As an active member of the Huntingdon Conservative Association, she had been influential in securing John Major's selection for the constituency and the two families became great friends. The unkind said she owed her rapid promotion to that connection, but her ability and drive would had already brought her recognition and she would undoubtedly have made a successful career under any Prime Minister. Appointed a government whip in January 1990, she became Under-Secretary at the Department of Environment that autumn, taking charge of Britain's heritage in 1991, and Minister of State at the Department of Education in the following year. She served under the ill-fated John Patten and rumours were soon running round Westminster that the two did not always see eye to eye.

Blatch was an unabashed traditionalist so far as the syllabus was concerned - she was, she once said, for Shakespeare and against soap operas - and she denounced "progressive" teaching:

Instead of learning to add up, children are to be taught how to use a calculator. Instead of learning how to spell, children are to be taught to look for the meaning in words. Instead of being told that they are right or wrong, children are to be told that they achieved something.

Nevertheless she thought the national curricuum had become over-prescriptive and testing too burdensome. She wanted to lighten ship in order to preserve the reforms carried through by Patten's predecessors. The Government had fallen foul of the teaching profession, and John Major had given Patten a "ferocious bollocking" for his failure to win them round. Many believed that the inspiration for that intervention was not a million miles away from the "Huntingdon connection". When Patten temporarily retired from the fray, apparently suffering from stress, Blatch took the reins and conducted a partial retreat from the reforms with grace and style. The proposals put forward in the Dearing Report of December 1993 were an acceptable compromise and were accepted by her.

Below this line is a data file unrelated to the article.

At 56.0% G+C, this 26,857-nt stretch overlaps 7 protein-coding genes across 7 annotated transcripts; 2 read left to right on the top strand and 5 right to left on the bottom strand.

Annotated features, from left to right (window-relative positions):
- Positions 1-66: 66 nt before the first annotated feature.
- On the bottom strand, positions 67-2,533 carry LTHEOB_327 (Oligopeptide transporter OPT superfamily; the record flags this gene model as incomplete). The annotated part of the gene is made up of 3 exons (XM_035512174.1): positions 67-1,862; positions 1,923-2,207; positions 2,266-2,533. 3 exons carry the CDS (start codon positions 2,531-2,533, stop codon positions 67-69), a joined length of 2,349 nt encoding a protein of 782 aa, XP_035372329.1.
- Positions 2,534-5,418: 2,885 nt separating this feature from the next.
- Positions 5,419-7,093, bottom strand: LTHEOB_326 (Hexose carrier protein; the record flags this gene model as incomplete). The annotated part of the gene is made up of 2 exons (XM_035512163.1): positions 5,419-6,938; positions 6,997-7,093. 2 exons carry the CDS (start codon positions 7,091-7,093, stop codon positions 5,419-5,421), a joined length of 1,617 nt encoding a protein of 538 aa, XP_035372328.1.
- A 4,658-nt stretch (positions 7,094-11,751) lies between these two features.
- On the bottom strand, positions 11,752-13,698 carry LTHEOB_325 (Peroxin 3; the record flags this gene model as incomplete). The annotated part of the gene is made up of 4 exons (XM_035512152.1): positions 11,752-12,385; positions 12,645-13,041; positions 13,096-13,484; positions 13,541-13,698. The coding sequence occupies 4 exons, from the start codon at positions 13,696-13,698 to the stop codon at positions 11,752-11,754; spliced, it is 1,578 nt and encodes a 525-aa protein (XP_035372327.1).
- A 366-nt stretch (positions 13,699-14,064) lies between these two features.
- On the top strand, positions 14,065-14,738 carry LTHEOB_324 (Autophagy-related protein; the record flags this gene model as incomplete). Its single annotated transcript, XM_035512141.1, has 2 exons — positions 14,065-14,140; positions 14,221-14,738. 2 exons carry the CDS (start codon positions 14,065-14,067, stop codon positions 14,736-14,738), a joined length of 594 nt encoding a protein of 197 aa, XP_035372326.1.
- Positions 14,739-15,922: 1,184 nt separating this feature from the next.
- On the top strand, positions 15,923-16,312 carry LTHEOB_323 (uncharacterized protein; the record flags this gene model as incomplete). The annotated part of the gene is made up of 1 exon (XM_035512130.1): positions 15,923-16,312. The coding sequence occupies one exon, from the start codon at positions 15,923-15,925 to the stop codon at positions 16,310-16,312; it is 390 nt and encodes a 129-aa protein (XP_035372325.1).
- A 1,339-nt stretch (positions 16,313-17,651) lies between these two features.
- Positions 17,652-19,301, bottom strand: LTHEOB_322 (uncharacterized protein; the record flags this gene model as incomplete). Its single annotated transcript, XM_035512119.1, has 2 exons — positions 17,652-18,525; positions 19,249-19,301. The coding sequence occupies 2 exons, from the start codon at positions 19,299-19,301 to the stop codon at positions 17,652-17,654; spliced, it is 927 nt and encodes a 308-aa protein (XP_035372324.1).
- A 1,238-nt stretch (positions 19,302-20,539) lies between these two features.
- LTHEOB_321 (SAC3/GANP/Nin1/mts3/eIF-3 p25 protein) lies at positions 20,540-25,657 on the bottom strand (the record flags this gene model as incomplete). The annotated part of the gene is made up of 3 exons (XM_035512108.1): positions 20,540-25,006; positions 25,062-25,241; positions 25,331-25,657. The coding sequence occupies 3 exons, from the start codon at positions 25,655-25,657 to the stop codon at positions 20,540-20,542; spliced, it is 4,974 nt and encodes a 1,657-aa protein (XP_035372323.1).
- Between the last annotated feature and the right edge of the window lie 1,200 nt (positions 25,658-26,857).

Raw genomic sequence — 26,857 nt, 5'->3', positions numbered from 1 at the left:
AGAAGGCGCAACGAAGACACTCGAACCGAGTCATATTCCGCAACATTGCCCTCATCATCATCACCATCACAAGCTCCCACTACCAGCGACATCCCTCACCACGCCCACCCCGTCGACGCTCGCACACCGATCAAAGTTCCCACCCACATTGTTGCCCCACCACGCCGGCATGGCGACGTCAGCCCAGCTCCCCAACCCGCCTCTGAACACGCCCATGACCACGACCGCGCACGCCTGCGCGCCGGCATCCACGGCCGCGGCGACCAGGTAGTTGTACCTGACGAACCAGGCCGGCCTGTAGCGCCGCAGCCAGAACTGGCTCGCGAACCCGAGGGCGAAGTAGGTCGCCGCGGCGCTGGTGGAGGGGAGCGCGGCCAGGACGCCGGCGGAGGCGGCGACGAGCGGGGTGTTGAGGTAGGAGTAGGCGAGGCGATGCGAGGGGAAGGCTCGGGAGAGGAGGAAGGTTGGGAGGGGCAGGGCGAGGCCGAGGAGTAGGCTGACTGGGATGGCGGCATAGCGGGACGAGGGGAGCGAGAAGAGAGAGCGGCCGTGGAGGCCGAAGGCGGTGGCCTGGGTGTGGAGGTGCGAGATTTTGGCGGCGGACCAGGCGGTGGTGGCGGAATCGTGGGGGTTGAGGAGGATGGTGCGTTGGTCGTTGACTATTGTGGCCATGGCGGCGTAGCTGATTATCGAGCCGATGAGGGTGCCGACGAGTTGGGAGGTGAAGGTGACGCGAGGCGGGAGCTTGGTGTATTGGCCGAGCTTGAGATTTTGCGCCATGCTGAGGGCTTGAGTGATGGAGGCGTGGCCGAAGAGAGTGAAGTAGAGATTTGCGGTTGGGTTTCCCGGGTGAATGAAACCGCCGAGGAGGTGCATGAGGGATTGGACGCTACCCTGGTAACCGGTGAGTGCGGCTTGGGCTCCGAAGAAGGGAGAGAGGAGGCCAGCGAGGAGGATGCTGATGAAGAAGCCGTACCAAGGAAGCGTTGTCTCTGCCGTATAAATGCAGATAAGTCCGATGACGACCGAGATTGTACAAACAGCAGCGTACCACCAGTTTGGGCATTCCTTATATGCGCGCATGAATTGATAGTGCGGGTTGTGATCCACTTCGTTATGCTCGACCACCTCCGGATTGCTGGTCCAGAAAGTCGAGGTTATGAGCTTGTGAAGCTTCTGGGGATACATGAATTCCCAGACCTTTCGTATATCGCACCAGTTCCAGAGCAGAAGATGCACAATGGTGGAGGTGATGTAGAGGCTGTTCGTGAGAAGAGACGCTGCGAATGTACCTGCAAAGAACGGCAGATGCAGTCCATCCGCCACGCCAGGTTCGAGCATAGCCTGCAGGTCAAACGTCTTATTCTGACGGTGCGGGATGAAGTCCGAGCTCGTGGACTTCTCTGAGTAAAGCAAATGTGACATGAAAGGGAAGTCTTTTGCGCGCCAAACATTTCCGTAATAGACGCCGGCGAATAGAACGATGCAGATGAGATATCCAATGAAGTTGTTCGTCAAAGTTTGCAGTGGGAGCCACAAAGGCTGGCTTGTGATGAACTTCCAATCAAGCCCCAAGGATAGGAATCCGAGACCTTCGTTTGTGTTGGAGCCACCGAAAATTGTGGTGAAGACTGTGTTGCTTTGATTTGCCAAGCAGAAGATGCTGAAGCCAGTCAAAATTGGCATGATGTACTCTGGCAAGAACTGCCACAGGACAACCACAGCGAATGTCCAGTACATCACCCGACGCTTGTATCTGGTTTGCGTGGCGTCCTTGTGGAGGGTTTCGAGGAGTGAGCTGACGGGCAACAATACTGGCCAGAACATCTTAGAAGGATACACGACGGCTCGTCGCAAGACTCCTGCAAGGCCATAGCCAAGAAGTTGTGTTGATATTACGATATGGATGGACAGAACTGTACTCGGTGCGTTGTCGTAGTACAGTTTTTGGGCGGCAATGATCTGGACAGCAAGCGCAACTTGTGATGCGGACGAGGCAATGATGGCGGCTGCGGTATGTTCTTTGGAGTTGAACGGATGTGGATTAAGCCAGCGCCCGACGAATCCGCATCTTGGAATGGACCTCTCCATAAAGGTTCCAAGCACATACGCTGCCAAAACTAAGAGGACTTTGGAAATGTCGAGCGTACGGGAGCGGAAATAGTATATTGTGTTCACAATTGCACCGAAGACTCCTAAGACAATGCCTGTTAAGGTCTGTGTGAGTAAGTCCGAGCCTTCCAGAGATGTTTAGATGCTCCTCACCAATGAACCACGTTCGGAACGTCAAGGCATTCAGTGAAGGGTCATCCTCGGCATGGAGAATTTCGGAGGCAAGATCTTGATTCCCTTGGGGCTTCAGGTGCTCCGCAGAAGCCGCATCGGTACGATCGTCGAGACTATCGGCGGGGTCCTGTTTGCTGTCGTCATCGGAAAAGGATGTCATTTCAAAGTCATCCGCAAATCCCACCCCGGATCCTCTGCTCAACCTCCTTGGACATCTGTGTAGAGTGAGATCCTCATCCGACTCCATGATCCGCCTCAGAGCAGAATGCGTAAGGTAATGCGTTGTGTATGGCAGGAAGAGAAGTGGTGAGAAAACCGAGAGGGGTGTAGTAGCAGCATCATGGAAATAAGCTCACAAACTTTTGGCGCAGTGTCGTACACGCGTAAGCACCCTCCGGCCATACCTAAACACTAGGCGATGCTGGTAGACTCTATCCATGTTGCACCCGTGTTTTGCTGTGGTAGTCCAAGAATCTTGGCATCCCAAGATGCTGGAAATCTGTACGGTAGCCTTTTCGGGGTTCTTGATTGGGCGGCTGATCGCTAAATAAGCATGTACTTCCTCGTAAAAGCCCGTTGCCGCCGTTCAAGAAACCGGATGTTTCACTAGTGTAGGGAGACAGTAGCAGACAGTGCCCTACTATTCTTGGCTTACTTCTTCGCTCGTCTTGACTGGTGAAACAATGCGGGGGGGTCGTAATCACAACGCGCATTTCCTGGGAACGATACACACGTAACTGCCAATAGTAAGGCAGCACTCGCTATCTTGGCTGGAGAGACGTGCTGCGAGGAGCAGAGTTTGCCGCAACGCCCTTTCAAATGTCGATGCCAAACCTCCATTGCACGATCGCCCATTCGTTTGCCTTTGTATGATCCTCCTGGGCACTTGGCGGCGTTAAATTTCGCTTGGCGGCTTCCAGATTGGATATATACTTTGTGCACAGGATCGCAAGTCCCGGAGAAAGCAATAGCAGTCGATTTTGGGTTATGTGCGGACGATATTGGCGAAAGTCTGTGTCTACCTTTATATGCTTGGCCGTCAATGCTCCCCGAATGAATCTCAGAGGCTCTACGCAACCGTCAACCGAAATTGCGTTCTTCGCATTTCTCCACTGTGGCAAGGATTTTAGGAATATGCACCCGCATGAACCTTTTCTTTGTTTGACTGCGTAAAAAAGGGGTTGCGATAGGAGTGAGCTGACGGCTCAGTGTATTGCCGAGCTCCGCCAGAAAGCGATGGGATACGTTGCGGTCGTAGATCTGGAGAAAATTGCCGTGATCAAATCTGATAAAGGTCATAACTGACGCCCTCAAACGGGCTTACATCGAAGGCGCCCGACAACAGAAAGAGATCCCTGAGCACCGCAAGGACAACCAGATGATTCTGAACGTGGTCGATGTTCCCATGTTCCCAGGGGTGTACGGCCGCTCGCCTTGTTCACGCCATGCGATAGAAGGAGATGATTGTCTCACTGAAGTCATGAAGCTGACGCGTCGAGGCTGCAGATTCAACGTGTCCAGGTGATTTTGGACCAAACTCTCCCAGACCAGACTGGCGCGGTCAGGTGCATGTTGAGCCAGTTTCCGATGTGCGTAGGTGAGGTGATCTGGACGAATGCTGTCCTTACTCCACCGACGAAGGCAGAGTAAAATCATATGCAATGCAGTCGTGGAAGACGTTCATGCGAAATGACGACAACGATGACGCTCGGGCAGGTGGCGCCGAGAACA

She was already a Privy Councillor and there were some who thought she should have been made Secretary of State. Characteristically she pooh-poohed the idea and accepted with good grace a sideways move to the Home Office in 1994, where she served until the Major government ran out of luck and time in 1997. In opposition, she served first as a shadow education minister and from 2000 as Deputy Leader in the Lords, but she fell out with her own leader over his decision to support new rights for those who changed sex. A staunch evangelical, she had earlier supported her great friend Janet Young over the retention of Section 28. Nevertheless Michael Howard kept her in post and she died in harness.

She was not always popular with Labour peers, but charges that she did not listen to them and that she was a bully passed her by. She knew that bullies take on the weak, not the strong, and profound convictions underpinned her ferocious assaults on figures like Shirley Williams, the more ferocious because she knew that they knew their subject even if she thought them wrong-headed. At her best she was a formidable debater, full of feisty common sense, but although she never wore her heart on her sleeve, her care for children and particularly the disadvantaged was very genuine and her attacks on modern trends in education was rooted in her belief that they had let those children down.

John Barnes